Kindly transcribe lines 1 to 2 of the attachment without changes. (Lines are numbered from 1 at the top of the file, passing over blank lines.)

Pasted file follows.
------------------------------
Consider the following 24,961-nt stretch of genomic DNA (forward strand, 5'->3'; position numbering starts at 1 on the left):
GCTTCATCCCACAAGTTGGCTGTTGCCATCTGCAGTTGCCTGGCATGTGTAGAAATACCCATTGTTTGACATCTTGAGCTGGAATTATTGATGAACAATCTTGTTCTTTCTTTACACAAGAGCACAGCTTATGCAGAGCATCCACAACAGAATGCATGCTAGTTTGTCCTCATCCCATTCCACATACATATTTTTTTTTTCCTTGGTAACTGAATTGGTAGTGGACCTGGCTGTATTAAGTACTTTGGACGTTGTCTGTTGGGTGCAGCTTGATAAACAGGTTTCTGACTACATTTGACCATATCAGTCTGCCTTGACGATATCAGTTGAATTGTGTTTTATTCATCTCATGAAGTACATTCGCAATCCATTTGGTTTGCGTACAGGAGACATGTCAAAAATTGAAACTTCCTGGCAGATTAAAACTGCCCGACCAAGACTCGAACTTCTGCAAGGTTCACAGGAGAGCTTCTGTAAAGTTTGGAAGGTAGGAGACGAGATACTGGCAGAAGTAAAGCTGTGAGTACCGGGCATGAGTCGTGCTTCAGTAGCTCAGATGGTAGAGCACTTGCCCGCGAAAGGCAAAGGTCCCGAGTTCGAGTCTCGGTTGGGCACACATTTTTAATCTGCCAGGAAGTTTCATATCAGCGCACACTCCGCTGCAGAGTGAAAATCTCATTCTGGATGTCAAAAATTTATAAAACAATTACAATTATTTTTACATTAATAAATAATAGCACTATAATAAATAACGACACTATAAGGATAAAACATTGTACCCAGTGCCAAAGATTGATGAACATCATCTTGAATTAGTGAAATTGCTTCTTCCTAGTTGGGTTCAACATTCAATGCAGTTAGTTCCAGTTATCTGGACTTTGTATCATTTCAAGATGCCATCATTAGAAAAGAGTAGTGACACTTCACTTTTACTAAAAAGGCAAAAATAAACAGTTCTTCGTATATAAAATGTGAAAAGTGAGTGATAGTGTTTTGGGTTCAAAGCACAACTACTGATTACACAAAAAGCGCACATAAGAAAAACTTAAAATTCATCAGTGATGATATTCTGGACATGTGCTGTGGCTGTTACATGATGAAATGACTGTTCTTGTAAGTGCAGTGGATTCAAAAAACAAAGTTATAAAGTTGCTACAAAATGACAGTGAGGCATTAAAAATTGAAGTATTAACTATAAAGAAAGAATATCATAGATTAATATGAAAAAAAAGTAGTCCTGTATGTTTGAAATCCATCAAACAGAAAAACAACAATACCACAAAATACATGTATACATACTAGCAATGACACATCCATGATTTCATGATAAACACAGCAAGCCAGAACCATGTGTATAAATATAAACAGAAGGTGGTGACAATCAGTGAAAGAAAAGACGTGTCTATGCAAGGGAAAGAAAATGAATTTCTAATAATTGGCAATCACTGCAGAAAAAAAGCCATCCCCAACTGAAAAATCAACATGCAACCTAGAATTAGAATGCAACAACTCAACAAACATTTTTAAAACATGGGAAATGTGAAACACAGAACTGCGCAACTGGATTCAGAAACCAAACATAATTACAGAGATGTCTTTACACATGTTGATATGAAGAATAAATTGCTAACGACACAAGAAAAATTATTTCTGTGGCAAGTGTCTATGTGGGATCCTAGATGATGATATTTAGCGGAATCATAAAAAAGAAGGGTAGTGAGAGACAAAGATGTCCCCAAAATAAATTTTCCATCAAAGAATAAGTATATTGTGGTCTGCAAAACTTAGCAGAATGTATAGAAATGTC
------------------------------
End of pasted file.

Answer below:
Consider the following 24,961-nt stretch of genomic DNA (forward strand, 5'->3'; position numbering starts at 1 on the left):
GCTTCATCCCACAAGTTGGCTGTTGCCATCTGCAGTTGCCTGGCATGTGTAGAAATACCCATTGTTTGACATCTTGAGCTGGAATTATTGATGAACAATCTTGTTCTTTCTTTACACAAGAGCACAGCTTATGCAGAGCATCCACAACAGAATGCATGCTAGTTTGTCCTCATCCCATTCCACATACATATTTTTTTTTTCCTTGGTAACTGAATTGGTAGTGGACCTGGCTGTATTAAGTACTTTGGACGTTGTCTGTTGGGTGCAGCTTGATAAACAGGTTTCTGACTACATTTGACCATATCAGTCTGCCTTGACGATATCAGTTGAATTGTGTTTTATTCATCTCATGAAGTACATTCGCAATCCATTTGGTTTGCGTACAGGAGACATGTCAAAAATTGAAACTTCCTGGCAGATTAAAACTGCCCGACCAAGACTCGAACTTCTGCAAGGTTCACAGGAGAGCTTCTGTAAAGTTTGGAAGGTAGGAGACGAGATACTGGCAGAAGTAAAGCTGTGAGTACCGGGCATGAGTCGTGCTTCAGTAGCTCAGATGGTAGAGCACTTGCCCGCGAAAGGCAAAGGTCCCGAGTTCGAGTCTCGGTTGGGCACACATTTTTAATCTGCCAGGAAGTTTCATATCAGCGCACACTCCGCTGCAGAGTGAAAATCTCATTCTGGATGTCAAAAATTTATAAAACAATTACAATTATTTTTACATTAATAAATAATAGCACTATAATAAATAACGACACTATAAGGATAAAACATTGTACCCAGTGCCAAAGATTGATGAACATCATCTTGAATTAGTGAAATTGCTTCTTCCTAGTTGGGTTCAACATTCAATGCAGTTAGTTCCAGTTATCTGGACTTTGTATCATTTCAAGATGCCATCATTAGAAAAGAGTAGTGACACTTCACTTTTACTAAAAAGGCAAAAATAAACAGTTCTTCGTATATAAAATGTGAAAAGTGAGTGATAGTGTTTTGGGTTCAAAGCACAACTACTGATTACACAAAAAGCGCACATAAGAAAAACTTAAAATTCATCAGTGATGATATTCTGGACATGTGCTGTGGCTGTTACATGATGAAATGACTGTTCTTGTAAGTGCAGTGGATTCAAAAAACAAAGTTATAAAGTTGCTACAAAATGACAGTGAGGCATTAAAAATTGAAGTATTAACTATAAAGAAAGAATATCATAGATTAATATGAAAAAAAAGTAGTCCTGTATGTTTGAAATCCATCAAACAGAAAAACAACAATACCACAAAATACATGTATACATACTAGCAATGACACATCCATGATTTCATGATAAACACAGCAAGCCAGAACCATGTGTATAAATATAAACAGAAGGTGGTGACAATCAGTGAAAGAAAAGACGTGTCTATGCAAGGGAAAGAAAATGAATTTCTAATAATTGGCAATCACTGCAGAAAAAAAGCCATCCCCAACTGAAAAATCAACATGCAACCTAGAATTAGAATGCAACAACTCAACAAACATTTTTAAAACATGGGAAATGTGAAACACAGAACTGCGCAACTGGATTCAGAAACCAAACATAATTACAGAGATGTCTTTACACATGTTGATATGAAGAATAAATTGCTAACGACACAAGAAAAATTATTTCTGTGGCAAGTGTCTATGTGGGATCCTAGATGATGATATTTAGCGGAATCATAAAAAAGAAGGGTAGTGAGAGACAAAGATGTCCCCAAAATAAATTTTCCATCAAAGAATAAGTATATTGTGGTCTGCAAAACTTAGCAGAATGTATAGAAATGTC